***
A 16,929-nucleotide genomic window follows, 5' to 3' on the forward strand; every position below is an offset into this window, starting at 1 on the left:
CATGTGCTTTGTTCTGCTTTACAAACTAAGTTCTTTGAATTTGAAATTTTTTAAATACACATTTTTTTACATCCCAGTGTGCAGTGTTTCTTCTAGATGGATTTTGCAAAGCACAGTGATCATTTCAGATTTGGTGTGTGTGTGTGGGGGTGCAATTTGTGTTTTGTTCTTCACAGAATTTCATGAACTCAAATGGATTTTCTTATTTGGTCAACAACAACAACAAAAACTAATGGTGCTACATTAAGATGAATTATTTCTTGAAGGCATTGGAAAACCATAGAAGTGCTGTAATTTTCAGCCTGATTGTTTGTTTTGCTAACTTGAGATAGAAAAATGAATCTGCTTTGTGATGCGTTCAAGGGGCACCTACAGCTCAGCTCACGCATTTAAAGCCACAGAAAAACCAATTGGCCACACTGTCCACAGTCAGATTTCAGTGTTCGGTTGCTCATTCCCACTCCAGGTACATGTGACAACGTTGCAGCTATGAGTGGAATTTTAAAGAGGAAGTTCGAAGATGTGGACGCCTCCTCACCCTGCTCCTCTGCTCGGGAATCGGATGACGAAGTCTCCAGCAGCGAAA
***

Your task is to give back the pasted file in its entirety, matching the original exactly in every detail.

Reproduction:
A 16,929-nucleotide genomic window follows, 5' to 3' on the forward strand; every position below is an offset into this window, starting at 1 on the left:
CATGTGCTTTGTTCTGCTTTACAAACTAAGTTCTTTGAATTTGAAATTTTTTAAATACACATTTTTTTACATCCCAGTGTGCAGTGTTTCTTCTAGATGGATTTTGCAAAGCACAGTGATCATTTCAGATTTGGTGTGTGTGTGTGGGGGTGCAATTTGTGTTTTGTTCTTCACAGAATTTCATGAACTCAAATGGATTTTCTTATTTGGTCAACAACAACAACAAAAACTAATGGTGCTACATTAAGATGAATTATTTCTTGAAGGCATTGGAAAACCATAGAAGTGCTGTAATTTTCAGCCTGATTGTTTGTTTTGCTAACTTGAGATAGAAAAATGAATCTGCTTTGTGATGCGTTCAAGGGGCACCTACAGCTCAGCTCACGCATTTAAAGCCACAGAAAAACCAATTGGCCACACTGTCCACAGTCAGATTTCAGTGTTCGGTTGCTCATTCCCACTCCAGGTACATGTGACAACGTTGCAGCTATGAGTGGAATTTTAAAGAGGAAGTTCGAAGATGTGGACGCCTCCTCACCCTGCTCCTCTGCTCGGGAATCGGATGACGAAGTCTCCAGCAGCGAAA